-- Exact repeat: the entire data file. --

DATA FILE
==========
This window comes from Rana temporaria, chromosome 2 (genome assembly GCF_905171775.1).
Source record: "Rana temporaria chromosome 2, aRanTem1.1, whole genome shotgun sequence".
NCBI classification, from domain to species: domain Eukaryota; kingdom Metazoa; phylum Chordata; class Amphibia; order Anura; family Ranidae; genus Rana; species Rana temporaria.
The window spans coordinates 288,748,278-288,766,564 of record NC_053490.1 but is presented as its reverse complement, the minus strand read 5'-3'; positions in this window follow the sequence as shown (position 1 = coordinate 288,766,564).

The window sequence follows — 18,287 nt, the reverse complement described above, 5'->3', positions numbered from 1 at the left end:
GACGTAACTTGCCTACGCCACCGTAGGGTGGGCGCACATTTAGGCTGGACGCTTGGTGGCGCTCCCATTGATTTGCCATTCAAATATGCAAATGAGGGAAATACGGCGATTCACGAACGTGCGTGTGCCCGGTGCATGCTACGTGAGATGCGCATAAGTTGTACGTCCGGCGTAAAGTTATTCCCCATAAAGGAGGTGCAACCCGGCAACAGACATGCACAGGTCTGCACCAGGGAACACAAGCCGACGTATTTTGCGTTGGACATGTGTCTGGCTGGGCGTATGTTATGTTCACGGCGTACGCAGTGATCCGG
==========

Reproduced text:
This window comes from Rana temporaria, chromosome 2 (genome assembly GCF_905171775.1).
Source record: "Rana temporaria chromosome 2, aRanTem1.1, whole genome shotgun sequence".
NCBI classification, from domain to species: domain Eukaryota; kingdom Metazoa; phylum Chordata; class Amphibia; order Anura; family Ranidae; genus Rana; species Rana temporaria.
The window spans coordinates 288,748,278-288,766,564 of record NC_053490.1 but is presented as its reverse complement, the minus strand read 5'-3'; positions in this window follow the sequence as shown (position 1 = coordinate 288,766,564).

The window sequence follows — 18,287 nt, the reverse complement described above, 5'->3', positions numbered from 1 at the left end:
GACGTAACTTGCCTACGCCACCGTAGGGTGGGCGCACATTTAGGCTGGACGCTTGGTGGCGCTCCCATTGATTTGCCATTCAAATATGCAAATGAGGGAAATACGGCGATTCACGAACGTGCGTGTGCCCGGTGCATGCTACGTGAGATGCGCATAAGTTGTACGTCCGGCGTAAAGTTATTCCCCATAAAGGAGGTGCAACCCGGCAACAGACATGCACAGGTCTGCACCAGGGAACACAAGCCGACGTATTTTGCGTTGGACATGTGTCTGGCTGGGCGTATGTTATGTTCACGGCGTACGCAGTGATCCGG